Synopses & Reviews
Critical Theory emerged in the 1920s from the work of the Frankfurt School, the circle of German-Jewish academics who sought to diagnose-and, if at all possible, cure-the ills of society, particularly fascism and capitalism. In this book, Stephen Eric Bronner provides sketches of leading representatives of the critical tradition (such as George Lukács and Ernst Bloch, Theodor Adorno and Walter Benjamin, Herbert Marcuse and Jurgen Habermas) as well as many of its seminal texts and empirical investigations. This Very Short Introduction sheds light on the cluster of concepts and themes that set critical theory apart from its more traditional philosophical competitors. Bronner explains and discusses concepts such as method and agency, alienation and reification, the culture industry and repressive tolerance, non-identity and utopia. He argues for the introduction of new categories and perspectives for illuminating the obstacles to progressive change and focusing upon hidden transformative possibilities. Only a critique of critical theory can render it salient for a new age. That is precisely what this very short introduction provides.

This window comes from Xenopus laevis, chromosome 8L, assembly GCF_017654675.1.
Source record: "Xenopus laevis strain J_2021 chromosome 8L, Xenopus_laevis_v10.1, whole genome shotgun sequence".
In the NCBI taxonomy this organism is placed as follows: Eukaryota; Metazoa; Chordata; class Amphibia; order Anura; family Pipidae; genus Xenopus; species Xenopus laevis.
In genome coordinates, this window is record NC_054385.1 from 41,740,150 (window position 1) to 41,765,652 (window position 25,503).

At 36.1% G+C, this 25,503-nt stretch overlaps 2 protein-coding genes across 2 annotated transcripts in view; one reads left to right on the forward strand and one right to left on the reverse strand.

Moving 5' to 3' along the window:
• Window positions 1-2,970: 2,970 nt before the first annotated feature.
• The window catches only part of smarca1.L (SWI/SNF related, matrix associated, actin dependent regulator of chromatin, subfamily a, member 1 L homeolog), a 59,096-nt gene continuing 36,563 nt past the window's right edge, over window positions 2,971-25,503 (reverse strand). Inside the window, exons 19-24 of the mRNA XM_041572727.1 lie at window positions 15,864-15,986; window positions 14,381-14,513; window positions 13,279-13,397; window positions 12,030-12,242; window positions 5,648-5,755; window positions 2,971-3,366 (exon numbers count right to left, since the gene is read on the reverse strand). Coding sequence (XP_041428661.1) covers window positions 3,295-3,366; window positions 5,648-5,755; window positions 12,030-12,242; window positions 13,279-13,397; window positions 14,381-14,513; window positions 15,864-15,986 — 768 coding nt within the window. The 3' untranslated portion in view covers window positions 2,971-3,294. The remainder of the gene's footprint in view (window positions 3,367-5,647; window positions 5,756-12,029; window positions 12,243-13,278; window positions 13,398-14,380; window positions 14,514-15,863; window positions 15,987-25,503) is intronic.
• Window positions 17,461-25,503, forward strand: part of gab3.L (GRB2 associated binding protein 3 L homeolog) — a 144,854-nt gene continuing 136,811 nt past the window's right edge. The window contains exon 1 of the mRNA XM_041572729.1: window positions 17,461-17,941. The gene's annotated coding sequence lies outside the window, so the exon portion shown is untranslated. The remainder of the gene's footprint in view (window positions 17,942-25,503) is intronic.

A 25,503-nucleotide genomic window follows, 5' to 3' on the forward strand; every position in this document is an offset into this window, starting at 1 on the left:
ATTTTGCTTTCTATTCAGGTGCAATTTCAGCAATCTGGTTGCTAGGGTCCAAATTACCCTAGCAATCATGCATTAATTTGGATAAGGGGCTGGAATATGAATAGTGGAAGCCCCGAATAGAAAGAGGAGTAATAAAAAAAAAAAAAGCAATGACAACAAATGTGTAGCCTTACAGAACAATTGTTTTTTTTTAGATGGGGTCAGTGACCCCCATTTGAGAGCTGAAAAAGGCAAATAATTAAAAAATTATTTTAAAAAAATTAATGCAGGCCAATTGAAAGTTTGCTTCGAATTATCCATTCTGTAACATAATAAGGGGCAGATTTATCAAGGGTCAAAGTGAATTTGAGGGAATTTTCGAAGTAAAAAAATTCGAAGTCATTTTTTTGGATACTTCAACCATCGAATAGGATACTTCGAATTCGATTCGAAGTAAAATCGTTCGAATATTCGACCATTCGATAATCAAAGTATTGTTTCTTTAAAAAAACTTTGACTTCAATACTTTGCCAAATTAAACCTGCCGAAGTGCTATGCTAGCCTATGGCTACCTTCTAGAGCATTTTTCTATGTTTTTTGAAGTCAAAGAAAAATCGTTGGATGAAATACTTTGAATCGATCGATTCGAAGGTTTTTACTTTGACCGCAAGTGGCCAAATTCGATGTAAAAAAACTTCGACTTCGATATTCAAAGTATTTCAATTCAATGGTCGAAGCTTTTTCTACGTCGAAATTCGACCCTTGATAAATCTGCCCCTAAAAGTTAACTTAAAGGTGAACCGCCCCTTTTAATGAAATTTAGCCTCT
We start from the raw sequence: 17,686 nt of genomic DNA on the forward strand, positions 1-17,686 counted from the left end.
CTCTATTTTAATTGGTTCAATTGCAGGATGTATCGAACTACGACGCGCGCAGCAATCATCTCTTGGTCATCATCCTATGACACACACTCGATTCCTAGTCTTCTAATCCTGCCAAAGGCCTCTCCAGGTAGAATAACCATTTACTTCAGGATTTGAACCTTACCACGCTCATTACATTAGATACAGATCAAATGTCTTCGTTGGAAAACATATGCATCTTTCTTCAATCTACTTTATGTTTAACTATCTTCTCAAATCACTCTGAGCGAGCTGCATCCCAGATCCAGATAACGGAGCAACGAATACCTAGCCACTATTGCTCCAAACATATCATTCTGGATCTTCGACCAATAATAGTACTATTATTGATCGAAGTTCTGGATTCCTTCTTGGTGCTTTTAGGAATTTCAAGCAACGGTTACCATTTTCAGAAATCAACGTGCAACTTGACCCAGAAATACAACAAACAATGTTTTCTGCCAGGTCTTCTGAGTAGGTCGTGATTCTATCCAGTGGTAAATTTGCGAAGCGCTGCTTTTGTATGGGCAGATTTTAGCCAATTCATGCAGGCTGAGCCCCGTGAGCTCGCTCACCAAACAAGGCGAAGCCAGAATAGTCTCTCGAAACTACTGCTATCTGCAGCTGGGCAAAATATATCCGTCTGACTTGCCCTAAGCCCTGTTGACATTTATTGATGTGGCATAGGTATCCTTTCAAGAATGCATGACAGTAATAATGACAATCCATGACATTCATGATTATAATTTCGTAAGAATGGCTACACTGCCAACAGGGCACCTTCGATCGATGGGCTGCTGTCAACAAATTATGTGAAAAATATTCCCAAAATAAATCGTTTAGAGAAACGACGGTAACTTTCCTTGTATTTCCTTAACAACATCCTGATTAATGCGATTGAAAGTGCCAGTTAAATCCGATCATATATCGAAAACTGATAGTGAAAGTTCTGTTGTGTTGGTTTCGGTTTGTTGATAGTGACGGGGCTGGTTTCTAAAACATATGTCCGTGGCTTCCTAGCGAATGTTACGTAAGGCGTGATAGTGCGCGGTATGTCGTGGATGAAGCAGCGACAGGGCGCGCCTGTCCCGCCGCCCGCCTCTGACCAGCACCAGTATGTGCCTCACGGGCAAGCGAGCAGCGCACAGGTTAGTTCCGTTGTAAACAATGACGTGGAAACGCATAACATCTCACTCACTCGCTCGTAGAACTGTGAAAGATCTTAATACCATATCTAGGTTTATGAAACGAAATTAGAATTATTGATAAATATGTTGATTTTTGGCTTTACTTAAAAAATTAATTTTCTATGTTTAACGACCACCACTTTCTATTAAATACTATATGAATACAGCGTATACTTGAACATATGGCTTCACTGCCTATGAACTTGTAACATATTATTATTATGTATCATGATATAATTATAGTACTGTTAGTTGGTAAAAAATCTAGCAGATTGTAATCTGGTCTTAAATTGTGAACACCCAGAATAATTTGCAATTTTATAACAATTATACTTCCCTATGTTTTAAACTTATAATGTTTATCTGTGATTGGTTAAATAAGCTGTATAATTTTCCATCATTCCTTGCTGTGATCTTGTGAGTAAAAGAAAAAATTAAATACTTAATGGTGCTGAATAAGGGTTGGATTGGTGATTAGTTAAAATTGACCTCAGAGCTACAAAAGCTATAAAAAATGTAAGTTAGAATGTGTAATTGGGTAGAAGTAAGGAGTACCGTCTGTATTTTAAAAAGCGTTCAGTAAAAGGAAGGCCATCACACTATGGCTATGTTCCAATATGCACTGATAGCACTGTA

About the Author
Stephen Eric Bronner
is Distinguished Professor of Political Science and Director for Global Relations at the Center for the Study of Genocide and Human Rights, Rutgers University.
Table of Contents
List of Illustrations
Introduction: What is Critical Theory?
Chapter 1: The Frankfurt School
Chapter 2: A Matter of Method
Chapter 3: Alienation and Reification
Chapter 4: Enlightened Illusions
Chapter 5: Utopia and its Discontents
Chapter 6: The Happy Consciousness
Chapter 7: The Great Refusal
Chapter 8: From Resignation to Renewal